Kelly grew up in California’s Bay Area and was living as an adult in Seattle when she decided to move across the country. She says, “I was attracted to the East Coast because I had spent my entire life on the West Coast and liked the idea of living in a place with tons of greenery and real seasons.” Plus, “I wanted my (at the time) one-year-old son to be a stay-at-home mom, and then later my daughter.” For just one salary, the price of living in Seattle was way too high, so we decided to move somewhere that could work. And… I was looking forward to a fresh start with my new family in a new place.
Hillsborough, NC, a small town between Chapel Hill and Durham, ended up becoming the new spot. “The decision-making process of Kelly combined personal preferences, family history, and events: “I come from advanced fields and politics is important to me, so I wanted to find a place that was also very liberal, ideally close to a college town. Since my parents attended and met there and I’d visited a few times, I was a little familiar with the area around UNC Chapel Hill. Also, in Winston-Salem are my aunt and uncle. So we ended up in Hillsborough, not because it was our first choice, but simply because it was the nearest town to UNC Chapel Hill, where after applying for a job my husband was working, where we could find a nice house for the amount of money we were able to put down and good public schools.
How to choose a location first for town jobs
The stories of Karla and Kelly remind us that most location choices aren’t entirely random. His wife studied law in Maine in the case of David and they decided to settle down.
Karla has always wanted to live in different places, and she has the freedom to pick up and travel whenever she gets the itch, because she doesn’t have a spouse or children.
For Kelly, family background and the involvement of relatives in North Carolina helped her zero in on the state; Her husband’s work offer cemented his choice of area. In the sense of major life changes, such as going to or graduating from college/grad school, beginning a family, or moving on after the breakup of a relationship, these movements can also be seen.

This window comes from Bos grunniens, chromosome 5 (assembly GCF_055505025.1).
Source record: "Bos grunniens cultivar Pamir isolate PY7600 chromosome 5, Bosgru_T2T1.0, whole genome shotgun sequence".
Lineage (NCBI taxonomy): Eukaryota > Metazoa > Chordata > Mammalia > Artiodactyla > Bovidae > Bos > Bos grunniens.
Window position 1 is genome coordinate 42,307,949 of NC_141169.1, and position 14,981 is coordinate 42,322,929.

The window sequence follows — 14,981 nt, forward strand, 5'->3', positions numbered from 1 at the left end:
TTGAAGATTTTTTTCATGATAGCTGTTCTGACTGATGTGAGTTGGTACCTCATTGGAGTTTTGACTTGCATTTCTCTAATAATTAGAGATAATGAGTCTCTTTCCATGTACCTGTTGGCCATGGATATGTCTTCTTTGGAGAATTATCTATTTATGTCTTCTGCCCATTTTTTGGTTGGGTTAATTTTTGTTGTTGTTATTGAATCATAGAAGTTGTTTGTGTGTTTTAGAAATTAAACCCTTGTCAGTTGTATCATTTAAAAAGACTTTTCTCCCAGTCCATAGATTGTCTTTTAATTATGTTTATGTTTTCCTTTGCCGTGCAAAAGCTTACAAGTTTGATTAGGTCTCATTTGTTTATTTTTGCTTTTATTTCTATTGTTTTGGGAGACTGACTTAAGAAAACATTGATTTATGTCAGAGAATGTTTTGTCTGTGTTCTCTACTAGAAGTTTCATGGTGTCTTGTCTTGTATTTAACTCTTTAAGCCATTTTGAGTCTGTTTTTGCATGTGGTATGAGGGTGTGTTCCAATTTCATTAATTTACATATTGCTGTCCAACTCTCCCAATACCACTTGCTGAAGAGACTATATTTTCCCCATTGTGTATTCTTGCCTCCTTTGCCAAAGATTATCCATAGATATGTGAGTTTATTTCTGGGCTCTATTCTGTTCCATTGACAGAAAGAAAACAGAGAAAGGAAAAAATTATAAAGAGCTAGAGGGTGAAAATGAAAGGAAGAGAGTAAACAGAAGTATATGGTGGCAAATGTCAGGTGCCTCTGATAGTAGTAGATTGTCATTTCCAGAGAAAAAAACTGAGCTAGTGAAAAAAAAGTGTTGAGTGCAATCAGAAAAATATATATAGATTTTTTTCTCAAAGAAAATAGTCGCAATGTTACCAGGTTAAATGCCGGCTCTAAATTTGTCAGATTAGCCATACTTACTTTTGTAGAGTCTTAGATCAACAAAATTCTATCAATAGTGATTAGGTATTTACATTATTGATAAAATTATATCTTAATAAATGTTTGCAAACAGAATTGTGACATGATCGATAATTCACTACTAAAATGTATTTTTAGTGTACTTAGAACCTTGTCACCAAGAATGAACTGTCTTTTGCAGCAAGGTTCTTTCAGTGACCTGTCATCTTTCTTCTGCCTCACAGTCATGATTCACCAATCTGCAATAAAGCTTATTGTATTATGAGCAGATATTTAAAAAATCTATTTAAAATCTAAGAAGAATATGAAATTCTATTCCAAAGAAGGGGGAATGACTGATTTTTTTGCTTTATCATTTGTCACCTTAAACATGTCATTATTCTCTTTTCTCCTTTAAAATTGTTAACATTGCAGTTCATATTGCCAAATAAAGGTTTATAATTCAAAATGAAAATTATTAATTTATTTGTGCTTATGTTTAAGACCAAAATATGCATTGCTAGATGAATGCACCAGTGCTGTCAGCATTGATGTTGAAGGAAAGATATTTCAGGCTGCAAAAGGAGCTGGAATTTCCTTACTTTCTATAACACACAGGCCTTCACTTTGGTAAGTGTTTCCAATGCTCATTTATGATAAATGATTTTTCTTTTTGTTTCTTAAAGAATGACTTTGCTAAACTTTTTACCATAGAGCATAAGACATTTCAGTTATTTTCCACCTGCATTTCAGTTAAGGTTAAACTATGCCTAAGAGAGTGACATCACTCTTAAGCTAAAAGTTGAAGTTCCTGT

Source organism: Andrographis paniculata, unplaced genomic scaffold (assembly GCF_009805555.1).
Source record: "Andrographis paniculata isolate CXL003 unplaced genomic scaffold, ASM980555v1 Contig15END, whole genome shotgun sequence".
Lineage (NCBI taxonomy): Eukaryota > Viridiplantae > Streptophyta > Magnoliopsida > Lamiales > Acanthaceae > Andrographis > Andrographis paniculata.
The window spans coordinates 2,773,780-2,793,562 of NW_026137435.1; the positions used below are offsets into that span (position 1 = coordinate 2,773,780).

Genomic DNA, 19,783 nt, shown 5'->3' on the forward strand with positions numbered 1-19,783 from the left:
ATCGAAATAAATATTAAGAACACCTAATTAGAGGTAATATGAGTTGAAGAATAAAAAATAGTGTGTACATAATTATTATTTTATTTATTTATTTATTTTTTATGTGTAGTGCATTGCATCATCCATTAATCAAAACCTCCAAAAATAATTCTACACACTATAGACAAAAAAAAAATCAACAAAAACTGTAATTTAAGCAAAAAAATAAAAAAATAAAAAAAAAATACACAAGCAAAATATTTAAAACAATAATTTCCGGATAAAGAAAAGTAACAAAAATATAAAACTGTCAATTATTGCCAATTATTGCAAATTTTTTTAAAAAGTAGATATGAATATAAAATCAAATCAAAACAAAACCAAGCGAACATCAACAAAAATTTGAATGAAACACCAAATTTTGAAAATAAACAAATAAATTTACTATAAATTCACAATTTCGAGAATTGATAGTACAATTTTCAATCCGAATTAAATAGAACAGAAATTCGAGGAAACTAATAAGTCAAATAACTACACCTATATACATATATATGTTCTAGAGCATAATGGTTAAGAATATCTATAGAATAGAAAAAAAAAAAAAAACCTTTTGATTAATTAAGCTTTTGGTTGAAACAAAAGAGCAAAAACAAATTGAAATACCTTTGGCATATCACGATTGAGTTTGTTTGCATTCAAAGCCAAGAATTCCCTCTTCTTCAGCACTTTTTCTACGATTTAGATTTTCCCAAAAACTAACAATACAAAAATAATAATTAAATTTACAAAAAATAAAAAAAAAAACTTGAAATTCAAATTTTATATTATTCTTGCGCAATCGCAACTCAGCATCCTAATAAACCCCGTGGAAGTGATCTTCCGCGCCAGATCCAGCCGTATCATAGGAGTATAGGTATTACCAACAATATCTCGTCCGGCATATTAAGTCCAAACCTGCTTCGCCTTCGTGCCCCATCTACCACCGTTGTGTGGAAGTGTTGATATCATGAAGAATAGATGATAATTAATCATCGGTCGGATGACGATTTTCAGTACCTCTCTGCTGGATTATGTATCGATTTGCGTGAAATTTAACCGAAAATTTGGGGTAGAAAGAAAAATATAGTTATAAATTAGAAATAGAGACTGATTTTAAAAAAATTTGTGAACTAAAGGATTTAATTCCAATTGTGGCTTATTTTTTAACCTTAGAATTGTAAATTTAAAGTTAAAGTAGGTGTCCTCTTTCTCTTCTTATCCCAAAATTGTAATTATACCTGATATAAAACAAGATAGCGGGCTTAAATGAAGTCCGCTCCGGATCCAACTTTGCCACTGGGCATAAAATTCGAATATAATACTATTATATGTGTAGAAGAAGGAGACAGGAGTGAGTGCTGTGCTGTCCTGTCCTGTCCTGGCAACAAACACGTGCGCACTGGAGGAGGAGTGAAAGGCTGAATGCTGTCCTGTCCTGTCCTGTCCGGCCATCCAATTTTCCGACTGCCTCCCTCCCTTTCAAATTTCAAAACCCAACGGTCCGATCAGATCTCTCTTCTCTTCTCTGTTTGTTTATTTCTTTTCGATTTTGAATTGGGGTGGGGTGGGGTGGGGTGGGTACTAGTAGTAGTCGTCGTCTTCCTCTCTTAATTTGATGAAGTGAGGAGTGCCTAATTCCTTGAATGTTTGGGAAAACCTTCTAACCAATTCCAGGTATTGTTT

Here are some guiding questions if you are in a similar situation and considering a location-motivated move:
- In any other states or towns, do you have friends or family? It will make you feel less alone in your new town and know only one guy, even an acquaintance or a distant relative.
- How portable is that profession for you? In small-town jobs Maine, David knew he probably would not find a similar publishing career. Similarly, before moving, Kelly gave up her position as Digital Marketing Manager at Starbucks’ Entertainment Department, but she was able to work for the company remotely in a part-time, one-year contract after she arrived in Hillsborough. For Karla, in any major city, finance and business jobs are fairly easy to find. Currently, she is an account manager at Trupanion, a pet health insurance firm.
- What else would you do if your town jobs isn’t portable? David worked and developed his blogging company in a coffee shop. Via Rover, Karla gained money as a dog walker and pet sitter while looking for a full-time job. While looking for a permanent position, the friend who moved with her to Seattle took a temp job at a university. Kelly ‘upsold’ things she found on eBay and Poshmark in local thrift stores and started an online screen printing company, Cheeky Moon Shop, where she sells politically radical t-shirts and tank tops.
- What are your personal location preferences? Kelly mentioned wanting to live in a four-season liberal town, Karla prefers to stay in big cities, and David mentioned Portland, Maine’s low cost-of-living and foodie choices. Create a list of the attributes and do some study that you want to find in your new town. You could end up with more alternatives than you would have found on your own.
Financial considerations when you move without a town jobs
All moves are in some ways costly, but moving to a new state or city without a listed city jobs can be extremely difficult in your bank account. Take advance stock of your finances and figure out how you’re going to pay for the month or two for the transfer itself as well as living expenses (this is how long it took Karla to find full-time jobs in Chicago and Seattle, respectively) it takes to find something permanent.